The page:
AKA Alexander Joy Cartwright, Jr.
Birthplace: New York City
Location of death: Honolulu, HI
Cause of death: Blood poisoning 
Remains: Buried, Oahu Cemetery, Honolulu, HI
Race or Ethnicity: White
Sexual orientation: Straight
Nationality: United States
Executive summary: Original rules of baseball
Alexander "Alick" Cartwright worked as a clerk for a broker and later for a bank, and, weather permitting, played variations of cricket and rounders in the vacant lots of New York City after the bank closed each day. In 1845 he joined the New York Knickerbockers, a club that played under what were called "New York rules", as distinguished from other clubs that played a similar game called town ball under "Massachusetts rules". Cartwright organized the team with a constitution and bylaws, and suggested that they could arrange more games and the sport would be more widely-played if it had a single set of agreed-upon "Knickerbocker rules".
Cartwright chaired a committee of four Knickerbocker players that drew up a set of rules generally seen as the founding moment for modern baseball. The changes in these new rules included the distinction between fair and foul territory, and the requirement that runners be put out by being tagged with a ball in a fielder's control -- previously, runners could be tagged by being hit with a thrown ball, which sometimes left runners not just "out" but out cold. Knickerbocker rules also stipulated that the bases be laid out in a diamond array with 42 paces between home plate and second base, and the same distance between first and third bases, which works out to bases about 90 feet apart, the same distance as in today's game.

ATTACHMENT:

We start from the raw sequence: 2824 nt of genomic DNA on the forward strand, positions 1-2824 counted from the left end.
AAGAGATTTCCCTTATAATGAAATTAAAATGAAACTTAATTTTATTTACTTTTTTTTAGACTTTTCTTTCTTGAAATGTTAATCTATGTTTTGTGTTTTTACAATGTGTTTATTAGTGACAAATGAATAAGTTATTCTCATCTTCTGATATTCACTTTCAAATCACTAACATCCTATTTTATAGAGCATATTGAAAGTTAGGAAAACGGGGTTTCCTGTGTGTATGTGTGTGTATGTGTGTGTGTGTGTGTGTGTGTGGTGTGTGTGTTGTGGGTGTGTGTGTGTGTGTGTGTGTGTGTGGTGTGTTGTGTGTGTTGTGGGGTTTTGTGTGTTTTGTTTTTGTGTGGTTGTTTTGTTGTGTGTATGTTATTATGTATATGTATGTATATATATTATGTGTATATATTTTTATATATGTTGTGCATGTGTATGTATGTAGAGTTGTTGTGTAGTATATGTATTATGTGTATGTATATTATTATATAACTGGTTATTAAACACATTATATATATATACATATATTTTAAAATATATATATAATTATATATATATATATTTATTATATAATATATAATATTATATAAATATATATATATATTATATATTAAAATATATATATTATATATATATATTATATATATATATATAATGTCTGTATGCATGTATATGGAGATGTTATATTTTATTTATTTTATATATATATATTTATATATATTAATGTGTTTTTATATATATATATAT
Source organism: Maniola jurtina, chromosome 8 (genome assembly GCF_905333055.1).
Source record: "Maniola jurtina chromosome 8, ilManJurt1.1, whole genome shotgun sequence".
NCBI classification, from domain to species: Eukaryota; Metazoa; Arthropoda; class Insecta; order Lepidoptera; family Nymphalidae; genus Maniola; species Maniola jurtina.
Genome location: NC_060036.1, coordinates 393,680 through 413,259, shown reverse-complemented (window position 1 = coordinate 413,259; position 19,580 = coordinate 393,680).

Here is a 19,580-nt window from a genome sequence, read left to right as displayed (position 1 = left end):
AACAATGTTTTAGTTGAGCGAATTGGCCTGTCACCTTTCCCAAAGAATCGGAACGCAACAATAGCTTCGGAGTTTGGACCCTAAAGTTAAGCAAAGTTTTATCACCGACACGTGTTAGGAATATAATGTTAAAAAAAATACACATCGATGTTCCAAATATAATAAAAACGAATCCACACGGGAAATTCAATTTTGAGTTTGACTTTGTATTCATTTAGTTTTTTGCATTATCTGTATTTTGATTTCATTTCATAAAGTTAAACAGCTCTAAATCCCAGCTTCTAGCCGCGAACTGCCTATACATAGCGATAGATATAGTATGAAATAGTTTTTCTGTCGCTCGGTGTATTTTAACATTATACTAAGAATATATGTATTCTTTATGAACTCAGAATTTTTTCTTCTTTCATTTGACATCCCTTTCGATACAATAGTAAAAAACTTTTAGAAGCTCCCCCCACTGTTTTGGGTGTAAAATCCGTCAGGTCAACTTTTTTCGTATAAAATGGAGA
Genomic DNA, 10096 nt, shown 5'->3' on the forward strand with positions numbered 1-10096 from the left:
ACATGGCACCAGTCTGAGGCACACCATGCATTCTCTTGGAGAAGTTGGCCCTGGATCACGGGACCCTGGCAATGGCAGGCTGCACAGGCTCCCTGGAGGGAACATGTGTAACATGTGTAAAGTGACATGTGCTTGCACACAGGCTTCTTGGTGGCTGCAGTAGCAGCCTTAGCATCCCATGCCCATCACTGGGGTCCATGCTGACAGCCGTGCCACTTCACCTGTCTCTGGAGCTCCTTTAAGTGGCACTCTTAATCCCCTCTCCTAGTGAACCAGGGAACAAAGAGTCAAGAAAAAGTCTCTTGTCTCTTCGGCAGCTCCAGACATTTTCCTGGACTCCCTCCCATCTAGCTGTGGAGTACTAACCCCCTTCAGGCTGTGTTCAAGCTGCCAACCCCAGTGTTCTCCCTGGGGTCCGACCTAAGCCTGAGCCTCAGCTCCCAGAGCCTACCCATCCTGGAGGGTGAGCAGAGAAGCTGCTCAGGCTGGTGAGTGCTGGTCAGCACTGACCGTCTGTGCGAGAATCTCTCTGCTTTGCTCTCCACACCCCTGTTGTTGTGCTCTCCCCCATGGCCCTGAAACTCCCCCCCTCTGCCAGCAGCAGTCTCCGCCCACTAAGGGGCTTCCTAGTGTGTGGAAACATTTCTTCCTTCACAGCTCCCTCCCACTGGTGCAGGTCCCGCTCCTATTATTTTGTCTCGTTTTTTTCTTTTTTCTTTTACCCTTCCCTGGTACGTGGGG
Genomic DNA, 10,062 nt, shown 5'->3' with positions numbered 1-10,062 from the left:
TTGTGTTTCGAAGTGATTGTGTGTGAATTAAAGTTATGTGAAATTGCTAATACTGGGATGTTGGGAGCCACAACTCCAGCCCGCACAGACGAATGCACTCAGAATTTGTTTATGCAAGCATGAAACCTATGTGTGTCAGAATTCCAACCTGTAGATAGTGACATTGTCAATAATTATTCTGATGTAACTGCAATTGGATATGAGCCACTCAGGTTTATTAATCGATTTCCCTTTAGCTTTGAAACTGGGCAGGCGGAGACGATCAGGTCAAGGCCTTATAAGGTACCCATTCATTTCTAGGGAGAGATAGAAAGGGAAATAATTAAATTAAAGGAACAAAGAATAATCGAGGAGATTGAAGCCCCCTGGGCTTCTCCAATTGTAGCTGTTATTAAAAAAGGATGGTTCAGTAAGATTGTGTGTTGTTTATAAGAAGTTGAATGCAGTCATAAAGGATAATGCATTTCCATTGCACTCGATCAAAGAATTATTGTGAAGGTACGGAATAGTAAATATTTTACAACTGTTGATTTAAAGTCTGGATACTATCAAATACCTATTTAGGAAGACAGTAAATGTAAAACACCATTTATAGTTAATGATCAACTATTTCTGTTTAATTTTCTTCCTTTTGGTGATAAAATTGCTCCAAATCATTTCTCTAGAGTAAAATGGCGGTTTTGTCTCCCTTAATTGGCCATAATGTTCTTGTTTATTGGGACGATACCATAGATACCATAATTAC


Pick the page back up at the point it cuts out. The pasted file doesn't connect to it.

He left the Knickerbockers to follow the California gold rush in March 1849, and took with him his ball and rulebook. In his letters from the cross-country trip he wrote of playing baseball games with locals as he journeyed west. He made a small gold strike in California, and used his earnings to pay passage to Hawaii, where he worked as a bookkeeper for a ship chandlery business, and introduced baseball to other settlers. Cartwright had been a volunteer firefighter in New York City, and was appointed Honolulu's Fire Chief in 1851 by King Kamehameha III. A prolific reader, he was a co-founder of the Honolulu Library and Reading Room, forerunner of Hawaii's present-day state library system. He successfully fought to block a rule that would have prohibited women and children from becoming library members, writing, "What makes us old geezers think we are the only ones to be spiritually and morally uplifted by a public library in this city?” Baseballs and gloves are often laid at his gravesite in Oahu Cemetery.
 Obituary cites "blood poisoning and persistent boils".
Father: Alexander Joy Cartwright (shipping captain)
Mother: Esther Burlock Cartwright
Brother: Alfred Cartwright
Brother: Benjamin Cartwright
Sister: Esther Cartwright
Sister: Katherine Cartwright
Sister: Mary Cartwright
Wife: Eliza Van Wie Cartwright (m. 2-Jun-1842, two daughters, three sons))
Son: DeWitt Cartwright (b. 3-May-1843, d. 1870)
Daughter: Mary Cartwright Maitland (b. 1-Jun-1845, d. 1869)
Daughter: Katherine Lee Cartwright (b. 5-Oct-1849, d. 16-Nov-1851)
Son: Bruce Cartwright (b. 1853)
Son: Alexander Cartwright III (b. 1855)
Baseball Hall of Fame 1938
Honolulu Library and Reading Room (President, 1886-92)
Honolulu Library and Reading Room (Co-Founder & Board of Directors, 1879-92)
Fire Chief of Honolulu, HI (1851-60)
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